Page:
In this issue
Council of Representatives report
By K. Warner Schaie, PhD, ABPP, and Patricia A. Parmelee, PhD
The APA Council of Representatives (COR) held its regular meeting Aug. 4-7, 2015. The bulk of the meeting was devoted to discussion and action regarding the Hoffman report on involvement of APA and individual psychologists in national security interrogations. This report first briefly summarizes that issue, and then gives highlights of the August meeting.
Last spring, APA's Board of Directors commissioned an independent review of evidence related to allegations that APA colluded with the Bush administration to support torture during the war on terror. That review, conducted by the Sidley Austin legal firm under the leadership of David Hoffman, was received by the Board in late June; it was leaked to the public about a week later. The report is publicly available online. [http://www.apa.org/independent-review/]. In brief, it found “that key APA officials … colluded with important [Department of Defense] officials to have APA issue loose, high-level ethical guidelines that did not constrain DoD in any greater fashion than existing DoD interrogation guidelines … APA's principal motive in doing so was to align APA and curry favor with DoD …, to create a good public-relations response, and to keep the growth of psychology unrestrained in this area” (Hoffman report, p. 9). In addition, the report identified serious problems with the composition and process of the 2005 Presidential Task Force on Ethics National Security and with the manner in which its recommendations were subsequently adopted. Evidence was also cited indicating that staff and governance colluded to block efforts of the COR to prohibit psychologists' involvement in interrogations at Guantanamo and elsewhere. Upon the report being leaked, APA immediately terminated the services of APA Ethics Director Steven Behnke, PhD. Subsequently, the association announced the retirements of CEO Norman Anderson and Deputy CEO Michael Honaker and the resignation of Rhea K. Farberman, executive director for Public and Member Communications.
The August COR meeting focused largely on the Hoffman report. Following a brief plenary session the evening before, Council met in executive session on Wednesday, Aug. 5 to hear commentary by Hoffman and his associate, Danielle Carter. The closed session was at Hoffman's request, so that he could speak more freely than if the general public (and media) were present. Hoffman and Carter presented a balanced overview and analysis and responded candidly to previously submitted questions. One of the few details of the executive session that representatives are permitted to disseminate regards the costs of the report and its sequelae. Payments to Sidley Austin stood at $3.8 million through June and will likely total about $5 million. Factoring in services of an outside public relations firm, compensation packages for staff leaving the association, and other costs, the final costs to APA are expected to run $8 to $10 million. This will be paid from APA's equity investments (currently roughly $61 million).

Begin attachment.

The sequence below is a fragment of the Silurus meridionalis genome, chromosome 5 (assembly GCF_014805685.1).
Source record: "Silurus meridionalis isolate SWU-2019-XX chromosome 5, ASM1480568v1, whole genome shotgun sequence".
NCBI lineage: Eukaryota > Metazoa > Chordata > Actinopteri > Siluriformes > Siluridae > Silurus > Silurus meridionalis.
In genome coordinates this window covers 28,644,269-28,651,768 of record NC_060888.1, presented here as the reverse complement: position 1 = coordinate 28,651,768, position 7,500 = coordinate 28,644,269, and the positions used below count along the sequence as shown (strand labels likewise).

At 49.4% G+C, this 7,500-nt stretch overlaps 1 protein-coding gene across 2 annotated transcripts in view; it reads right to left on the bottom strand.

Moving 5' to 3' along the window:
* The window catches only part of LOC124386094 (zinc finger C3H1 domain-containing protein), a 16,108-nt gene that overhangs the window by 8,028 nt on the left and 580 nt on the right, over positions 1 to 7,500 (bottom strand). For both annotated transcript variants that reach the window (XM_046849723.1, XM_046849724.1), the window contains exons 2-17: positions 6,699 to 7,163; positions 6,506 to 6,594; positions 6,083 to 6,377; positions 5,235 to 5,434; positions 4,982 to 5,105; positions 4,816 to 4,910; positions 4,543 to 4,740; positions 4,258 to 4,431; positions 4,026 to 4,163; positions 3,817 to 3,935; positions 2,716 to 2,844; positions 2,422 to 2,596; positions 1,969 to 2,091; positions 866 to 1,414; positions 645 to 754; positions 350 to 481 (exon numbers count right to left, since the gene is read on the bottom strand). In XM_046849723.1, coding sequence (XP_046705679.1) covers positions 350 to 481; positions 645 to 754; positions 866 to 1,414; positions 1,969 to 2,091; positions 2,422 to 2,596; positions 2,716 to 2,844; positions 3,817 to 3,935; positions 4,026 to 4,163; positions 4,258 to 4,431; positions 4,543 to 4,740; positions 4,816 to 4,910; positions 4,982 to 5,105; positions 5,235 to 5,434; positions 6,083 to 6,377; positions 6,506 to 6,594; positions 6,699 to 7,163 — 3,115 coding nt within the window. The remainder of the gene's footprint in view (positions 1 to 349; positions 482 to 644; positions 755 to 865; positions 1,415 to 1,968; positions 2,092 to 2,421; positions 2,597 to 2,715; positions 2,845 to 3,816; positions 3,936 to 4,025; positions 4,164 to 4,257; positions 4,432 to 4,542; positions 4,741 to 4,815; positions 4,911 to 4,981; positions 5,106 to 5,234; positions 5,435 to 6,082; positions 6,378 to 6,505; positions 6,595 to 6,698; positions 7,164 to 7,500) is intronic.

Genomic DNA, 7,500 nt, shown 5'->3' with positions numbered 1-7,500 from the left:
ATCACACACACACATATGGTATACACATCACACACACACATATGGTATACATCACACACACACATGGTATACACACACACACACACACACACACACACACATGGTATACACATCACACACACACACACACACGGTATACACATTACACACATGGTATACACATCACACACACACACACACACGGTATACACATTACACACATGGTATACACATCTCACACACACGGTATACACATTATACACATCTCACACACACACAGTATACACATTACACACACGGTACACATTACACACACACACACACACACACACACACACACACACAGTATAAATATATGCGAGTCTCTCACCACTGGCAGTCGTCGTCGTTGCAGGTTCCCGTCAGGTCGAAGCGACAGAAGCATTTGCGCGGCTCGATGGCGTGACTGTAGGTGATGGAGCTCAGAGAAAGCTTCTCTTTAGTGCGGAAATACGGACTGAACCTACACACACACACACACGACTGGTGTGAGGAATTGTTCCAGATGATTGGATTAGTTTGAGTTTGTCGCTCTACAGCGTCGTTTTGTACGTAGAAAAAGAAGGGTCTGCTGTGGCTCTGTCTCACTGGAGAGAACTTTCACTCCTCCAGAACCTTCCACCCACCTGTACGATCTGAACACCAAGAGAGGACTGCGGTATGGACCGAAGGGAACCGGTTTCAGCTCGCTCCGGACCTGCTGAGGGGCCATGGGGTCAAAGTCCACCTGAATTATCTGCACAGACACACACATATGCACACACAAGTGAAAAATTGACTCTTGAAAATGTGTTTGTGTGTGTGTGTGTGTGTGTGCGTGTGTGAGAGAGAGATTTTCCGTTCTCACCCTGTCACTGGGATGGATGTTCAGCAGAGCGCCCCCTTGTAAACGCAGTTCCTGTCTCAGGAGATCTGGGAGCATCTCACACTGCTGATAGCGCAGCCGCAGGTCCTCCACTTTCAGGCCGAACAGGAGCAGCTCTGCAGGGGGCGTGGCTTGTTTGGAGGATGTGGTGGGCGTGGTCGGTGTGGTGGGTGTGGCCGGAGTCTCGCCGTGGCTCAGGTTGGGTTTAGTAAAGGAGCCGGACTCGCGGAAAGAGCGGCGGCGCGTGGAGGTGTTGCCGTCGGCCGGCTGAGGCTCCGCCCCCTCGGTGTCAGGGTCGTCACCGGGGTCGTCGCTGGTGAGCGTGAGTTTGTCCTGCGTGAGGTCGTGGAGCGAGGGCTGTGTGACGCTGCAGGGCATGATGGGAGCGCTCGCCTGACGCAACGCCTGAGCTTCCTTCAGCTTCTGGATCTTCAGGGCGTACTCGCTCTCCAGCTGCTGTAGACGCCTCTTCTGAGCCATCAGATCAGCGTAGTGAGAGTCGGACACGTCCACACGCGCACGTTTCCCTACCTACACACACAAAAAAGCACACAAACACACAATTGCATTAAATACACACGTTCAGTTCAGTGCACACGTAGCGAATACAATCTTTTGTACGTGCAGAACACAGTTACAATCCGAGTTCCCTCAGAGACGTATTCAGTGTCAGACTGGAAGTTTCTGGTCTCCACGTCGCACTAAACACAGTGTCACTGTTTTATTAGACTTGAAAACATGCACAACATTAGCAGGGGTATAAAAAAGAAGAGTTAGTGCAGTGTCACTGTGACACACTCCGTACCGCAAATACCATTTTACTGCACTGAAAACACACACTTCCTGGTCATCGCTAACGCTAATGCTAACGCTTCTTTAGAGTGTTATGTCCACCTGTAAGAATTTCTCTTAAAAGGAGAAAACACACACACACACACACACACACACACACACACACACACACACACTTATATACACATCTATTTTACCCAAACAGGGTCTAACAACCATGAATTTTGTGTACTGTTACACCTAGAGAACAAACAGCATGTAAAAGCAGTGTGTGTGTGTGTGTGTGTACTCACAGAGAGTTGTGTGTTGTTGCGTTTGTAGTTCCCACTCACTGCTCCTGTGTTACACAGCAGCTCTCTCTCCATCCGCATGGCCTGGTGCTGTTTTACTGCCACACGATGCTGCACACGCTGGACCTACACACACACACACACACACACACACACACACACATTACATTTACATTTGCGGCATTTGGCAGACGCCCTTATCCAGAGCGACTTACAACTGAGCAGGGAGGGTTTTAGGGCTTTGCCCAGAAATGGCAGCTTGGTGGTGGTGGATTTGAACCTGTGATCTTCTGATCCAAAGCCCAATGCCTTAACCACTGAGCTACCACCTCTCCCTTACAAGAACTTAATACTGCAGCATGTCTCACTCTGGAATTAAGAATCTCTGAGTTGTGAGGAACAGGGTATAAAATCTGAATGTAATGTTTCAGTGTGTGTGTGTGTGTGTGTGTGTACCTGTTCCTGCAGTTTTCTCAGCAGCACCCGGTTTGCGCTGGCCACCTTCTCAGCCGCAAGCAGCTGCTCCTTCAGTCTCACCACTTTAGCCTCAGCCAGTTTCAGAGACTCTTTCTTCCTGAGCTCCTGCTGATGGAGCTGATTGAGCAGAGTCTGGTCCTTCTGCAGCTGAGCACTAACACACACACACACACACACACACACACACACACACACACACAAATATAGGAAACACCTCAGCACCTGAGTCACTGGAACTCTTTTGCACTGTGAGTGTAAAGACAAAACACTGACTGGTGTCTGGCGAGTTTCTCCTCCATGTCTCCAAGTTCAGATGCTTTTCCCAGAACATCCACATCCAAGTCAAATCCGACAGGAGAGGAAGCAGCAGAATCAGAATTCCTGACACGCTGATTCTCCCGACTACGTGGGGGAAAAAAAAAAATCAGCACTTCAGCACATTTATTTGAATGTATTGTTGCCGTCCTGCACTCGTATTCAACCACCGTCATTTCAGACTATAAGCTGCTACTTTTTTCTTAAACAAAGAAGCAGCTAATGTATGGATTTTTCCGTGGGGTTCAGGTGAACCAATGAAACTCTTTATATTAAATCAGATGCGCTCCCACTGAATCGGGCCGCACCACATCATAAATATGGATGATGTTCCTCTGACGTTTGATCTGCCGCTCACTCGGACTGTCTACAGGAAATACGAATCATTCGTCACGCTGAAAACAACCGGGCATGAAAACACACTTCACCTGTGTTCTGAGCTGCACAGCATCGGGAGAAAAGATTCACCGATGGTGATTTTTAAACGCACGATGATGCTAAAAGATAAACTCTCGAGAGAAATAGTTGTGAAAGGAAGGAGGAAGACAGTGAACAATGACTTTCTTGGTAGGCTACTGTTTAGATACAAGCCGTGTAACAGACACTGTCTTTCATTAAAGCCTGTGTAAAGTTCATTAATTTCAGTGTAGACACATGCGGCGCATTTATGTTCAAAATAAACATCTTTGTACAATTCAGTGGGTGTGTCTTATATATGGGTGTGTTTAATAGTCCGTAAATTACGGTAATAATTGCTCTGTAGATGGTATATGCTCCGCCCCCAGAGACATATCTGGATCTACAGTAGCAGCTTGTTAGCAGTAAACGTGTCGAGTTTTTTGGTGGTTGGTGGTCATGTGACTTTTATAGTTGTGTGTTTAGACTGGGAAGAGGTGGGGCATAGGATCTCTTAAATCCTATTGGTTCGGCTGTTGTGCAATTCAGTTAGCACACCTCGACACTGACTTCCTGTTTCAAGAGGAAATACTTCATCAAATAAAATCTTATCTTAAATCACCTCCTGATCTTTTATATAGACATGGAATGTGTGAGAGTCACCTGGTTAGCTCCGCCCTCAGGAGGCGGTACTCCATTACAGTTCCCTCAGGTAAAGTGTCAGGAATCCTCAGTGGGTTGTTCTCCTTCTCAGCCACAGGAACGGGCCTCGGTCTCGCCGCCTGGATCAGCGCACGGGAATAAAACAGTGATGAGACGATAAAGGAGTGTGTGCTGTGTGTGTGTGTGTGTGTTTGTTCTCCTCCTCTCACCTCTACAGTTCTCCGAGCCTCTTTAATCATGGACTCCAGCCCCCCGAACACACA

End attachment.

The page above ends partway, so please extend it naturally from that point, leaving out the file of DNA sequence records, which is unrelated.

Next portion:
The remainder of the Wednesday session comprised discussion of the Hoffman report and its implications and planning of actions to address the situation. Discussion was long, intense and, occasionally, contentious. Following the Board's recommendation, a first product was a motion to establish a blue ribbon panel to evaluate and recommend changes to APA's ethics process . Representatives were urged to work with staff to develop and wordsmith language of additional resolutions for discussion at the Friday, Aug. 7, meeting.
At the Friday meeting, in a nearly unanimous roll call vote observed by a number of APA members and media representatives, Council voted to approve a motion prohibiting psychologists from directly participating in national security investigations. The motion also clearly aligned APA's definition of “cruel, inhuman, or degrading treatment or punishment” with international standards, but does not preclude psychologists' involvement in domestic interrogations or detention settings. A second, related motion to develop a clear conflict of interest statement passed; that document will be reviewed and voted on at the February 2016 meeting.
This action is viewed as setting the stage for further, more detailed action to improve oversight of APA staff and governance process. This will be the primary focus of the February 2016 COR meeting. One such proposal, in preparation by Div. 20 Representative Warner Schaie PhD, would establish a council personnel committee that would collaborate with the Board of Directors in the selection and supervision of senior staff.
A few items unrelated to the “torture” issue and the Hoffman report were also treated at the August meeting. These included approval of a motion promoting research and intervention on violent video games and action to resolve inter-jurisdictional licensing issues to support interstate agreements regarding telepsychology.